Journal of STEM Teacher Education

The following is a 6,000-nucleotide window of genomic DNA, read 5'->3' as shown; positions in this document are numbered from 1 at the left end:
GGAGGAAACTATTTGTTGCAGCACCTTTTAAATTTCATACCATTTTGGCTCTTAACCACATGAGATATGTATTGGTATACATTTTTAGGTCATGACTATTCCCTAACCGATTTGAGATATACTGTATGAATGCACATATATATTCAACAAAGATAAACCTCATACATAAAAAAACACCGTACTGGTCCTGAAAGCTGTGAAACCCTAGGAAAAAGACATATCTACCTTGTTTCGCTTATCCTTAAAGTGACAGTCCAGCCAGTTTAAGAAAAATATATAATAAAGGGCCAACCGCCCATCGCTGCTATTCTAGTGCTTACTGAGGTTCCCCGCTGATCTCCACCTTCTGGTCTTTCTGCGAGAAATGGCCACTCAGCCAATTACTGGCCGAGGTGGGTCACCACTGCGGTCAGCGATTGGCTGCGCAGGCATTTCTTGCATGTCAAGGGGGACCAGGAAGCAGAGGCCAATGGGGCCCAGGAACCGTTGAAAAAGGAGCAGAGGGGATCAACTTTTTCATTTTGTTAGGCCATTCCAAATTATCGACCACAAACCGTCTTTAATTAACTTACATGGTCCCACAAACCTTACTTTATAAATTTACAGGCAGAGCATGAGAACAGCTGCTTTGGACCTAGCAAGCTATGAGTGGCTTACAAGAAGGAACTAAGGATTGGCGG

Synergistic Andragogy (SA) is related to the concept of Synergogy as presented by Mouton and Blake (1984). Synergogy, much like SA, is an alternative mode of education. Mouton and Blake define synergogy as a “systematic approach to learning in which the members of small teams learn from one another through structured interactions” (Mouton 1984, p. xii). Synergogy focuses on learner motivation and involvement, whereas Synergistic Andragogy (SA) focuses on the learning experience and its potentially powerful outcomes. SA is a type of learning which occurs through the interaction of two or more groups of adult learners such that the combined effect is greater than the sum of individual group learning. SA combines two concepts, synergy and andragogy, to create a process that adult educators can use in a variety of environments to create a powerful learning process. Synergism brings two or more forces together based on the belief that joint efforts and combined energies are greater than individual efforts. Research suggests that the value, performance, and power of teams, groups, and collectives are often stronger than individuals acting alone (Katzenbach & Smith, 2003). Andragogy was popularized by Malcolm Knowles, who argued that the adult learning process is significantly different than a child’s learning process (Knowles, 1984). Knowles eventually summarized six key assumptions about adult learners, which he said are the foundation of adult learning. The purpose of this article is to describe an exercise in how SA was executed over one semester through a six step model. The foundations of SA and how we integrated organizational sustainability as the theme is discussed in more detail elsewhere (Kroth, Taylor, & Lindner, in press).